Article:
The crisis: simple solutions to complex problems?
Here we go again. The pandemic resulting from Covid-19 has generated an economic crisis (still germinating) that they claim will be worse than the one we suffered in 2008. But perhaps there is still time to lessen this impact and demand that those who lead us come up with other solutions. We need to be even more involved in what affects us, even if we don’t like it
When we look at the media and they explain possible ways out of the crisis, one comes to the conclusion that a large majority of the messages are about cuts and the need for austerity. Emphasis is placed on the excesses we have all made, on the debt we have generated, which is seen to have been disproportionate, as if hell had been placed on earth and we had all participated in the bacchanal.
Then, immersed in an excessive guilt, we all believe that we are punished to pay for the party and purge ourselves of so much debauchery. To a certain extent, it is true that a certain degree of restraint, a review of spending and saving when there are no lean times seems quite rational and common sense. However, staying here alone and thinking that nothing more can be done makes me think of another fundamental issue: it reassures us in the short term to believe in unilateral solutions instead of trying to question them and find others.
Big problems, joint solutions
If I tell someone that there is only one way to make a bow on a gift package, they will probably accuse me of being uncreative and point out that there are many, many ways to do it. She will tell me that we have to innovate and that the art of making beautiful packages has evolved. That now, apart from ribbons, they make knots with string, they put them inside recycled paper bags and we will discuss the many options of modern parcels.
But let’s go back to the current situation, and the same austerity loop, cut them and unwrap the crisis’ package. Then we look at the unemployment figures and they seem to be rising relentlessly. We look at the closure of businesses in Catalonia in the first quarter of 2012 and already more than 10,000 have closed their doors. We see that the middle class is losing purchasing power and many families already have more than one member out of work. Fortunately, they can look back, nostalgically, to the bacchanal they may have celebrated one day.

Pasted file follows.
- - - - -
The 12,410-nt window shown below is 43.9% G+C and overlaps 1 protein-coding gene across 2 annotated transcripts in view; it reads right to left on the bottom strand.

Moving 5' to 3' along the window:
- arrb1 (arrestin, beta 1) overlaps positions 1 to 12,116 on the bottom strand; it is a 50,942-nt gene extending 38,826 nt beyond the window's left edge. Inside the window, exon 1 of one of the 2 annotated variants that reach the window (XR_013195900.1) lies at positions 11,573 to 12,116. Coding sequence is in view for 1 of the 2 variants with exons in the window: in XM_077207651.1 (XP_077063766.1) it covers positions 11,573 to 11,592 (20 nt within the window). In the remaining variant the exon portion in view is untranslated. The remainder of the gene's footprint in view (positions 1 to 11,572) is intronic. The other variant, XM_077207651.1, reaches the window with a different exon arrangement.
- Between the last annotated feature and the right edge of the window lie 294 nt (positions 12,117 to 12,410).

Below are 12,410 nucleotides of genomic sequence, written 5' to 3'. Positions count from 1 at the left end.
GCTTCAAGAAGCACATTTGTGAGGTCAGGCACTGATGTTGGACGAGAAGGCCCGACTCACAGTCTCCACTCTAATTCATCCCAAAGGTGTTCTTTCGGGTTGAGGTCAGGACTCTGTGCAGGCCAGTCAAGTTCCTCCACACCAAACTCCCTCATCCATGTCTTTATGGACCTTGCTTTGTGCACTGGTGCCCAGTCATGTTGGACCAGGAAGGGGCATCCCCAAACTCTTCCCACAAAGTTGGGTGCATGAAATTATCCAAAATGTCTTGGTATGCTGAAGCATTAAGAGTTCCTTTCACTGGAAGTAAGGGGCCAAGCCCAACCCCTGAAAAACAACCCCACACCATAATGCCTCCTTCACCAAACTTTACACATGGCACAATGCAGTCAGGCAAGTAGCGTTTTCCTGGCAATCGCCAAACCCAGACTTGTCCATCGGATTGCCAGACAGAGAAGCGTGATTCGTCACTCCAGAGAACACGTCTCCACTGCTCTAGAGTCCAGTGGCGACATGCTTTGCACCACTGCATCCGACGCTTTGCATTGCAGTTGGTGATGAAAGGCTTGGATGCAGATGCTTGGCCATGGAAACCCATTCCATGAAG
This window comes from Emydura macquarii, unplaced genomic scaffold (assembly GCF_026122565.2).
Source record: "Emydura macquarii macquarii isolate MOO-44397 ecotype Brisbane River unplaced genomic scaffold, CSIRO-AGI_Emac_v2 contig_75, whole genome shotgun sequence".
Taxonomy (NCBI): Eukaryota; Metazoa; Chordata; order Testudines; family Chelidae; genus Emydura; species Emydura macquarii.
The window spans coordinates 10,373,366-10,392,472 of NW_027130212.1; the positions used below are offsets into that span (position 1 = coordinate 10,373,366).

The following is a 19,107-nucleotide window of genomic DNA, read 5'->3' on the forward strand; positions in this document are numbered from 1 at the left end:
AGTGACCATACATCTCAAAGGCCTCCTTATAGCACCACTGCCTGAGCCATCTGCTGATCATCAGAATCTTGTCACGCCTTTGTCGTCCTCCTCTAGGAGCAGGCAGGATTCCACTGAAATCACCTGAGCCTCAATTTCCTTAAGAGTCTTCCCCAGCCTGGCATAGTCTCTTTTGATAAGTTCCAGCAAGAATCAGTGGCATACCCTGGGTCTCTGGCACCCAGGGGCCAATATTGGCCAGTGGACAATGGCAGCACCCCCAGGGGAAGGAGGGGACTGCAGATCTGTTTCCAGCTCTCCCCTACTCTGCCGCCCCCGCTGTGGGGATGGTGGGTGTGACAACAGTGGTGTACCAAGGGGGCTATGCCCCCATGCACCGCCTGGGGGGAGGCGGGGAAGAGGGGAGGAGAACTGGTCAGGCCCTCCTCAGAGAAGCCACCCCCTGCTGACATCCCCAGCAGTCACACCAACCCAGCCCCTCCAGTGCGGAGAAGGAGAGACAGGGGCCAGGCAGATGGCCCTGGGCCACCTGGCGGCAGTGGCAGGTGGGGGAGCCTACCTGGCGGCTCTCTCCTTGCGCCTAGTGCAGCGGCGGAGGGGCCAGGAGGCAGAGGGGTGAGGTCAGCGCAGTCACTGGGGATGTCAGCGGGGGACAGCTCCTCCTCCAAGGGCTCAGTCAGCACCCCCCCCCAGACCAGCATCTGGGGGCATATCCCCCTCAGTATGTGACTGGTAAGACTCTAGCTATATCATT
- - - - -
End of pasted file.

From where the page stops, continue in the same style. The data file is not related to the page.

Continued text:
Perhaps there have been excesses, but the question is, from everyone? Perhaps we do need to look at spending and bring it into line with the reality of ordinary income in the first stage. But do we have to go on like this forever? I think we should be more critical of those things that affect us and question the proposed solutions that we receive as inevitable. Wanting to know the reality is key in the process of leadership. And it is even more so when it comes to making decisions that are not pleasant for the decision-maker. But we must also be very clear that our knowledge of what is happening is always based on perceptions that must be improved through acceptance of the facts, practising humility. We never have complete knowledge of what is happening and therefore it is always necessary to listen to opinions that differ from our own in order to have a more realistic picture.
What if we look for new solutions?
The recipes are not always simple or immediate, especially in times of crisis and difficulties. But wanting to know the reality, wanting to talk to people who do not have the same opinion as us, looking for a mix of enthusiasm and pragmatism, will surely lead us to assess the situation in a much more realistic way, and therefore to find solutions that do not meet our expectations, but will certainly help us to learn how to manage better in the future.
Perhaps alternative solutions should be discussed in depth. Experts in economics and business are already beginning to talk about other options. Professor Vicenç Navarro said that the problem is not GDP, but that the State must find efficient ways to collect the revenues that correspond to it in a proportional manner from the large fortunes, preventing them from fleeing to other countries (a similar problem that Greece also faces). Other experts warn that if we do not start facilitating access to credit for companies, the crisis will worsen. At least someone is trying to look for more creative alternatives to all the cutbacks that we have to listen to lately as a heavy mantra.
The key message is that people need to develop our judgement to decide whether what our rulers say makes sense or not and we need to start asking for alternatives to the all too simple solution of cutting back. The heavy mantra of retrenchment must be replaced by a chorus of mantras that will stop us sinking into the current despair.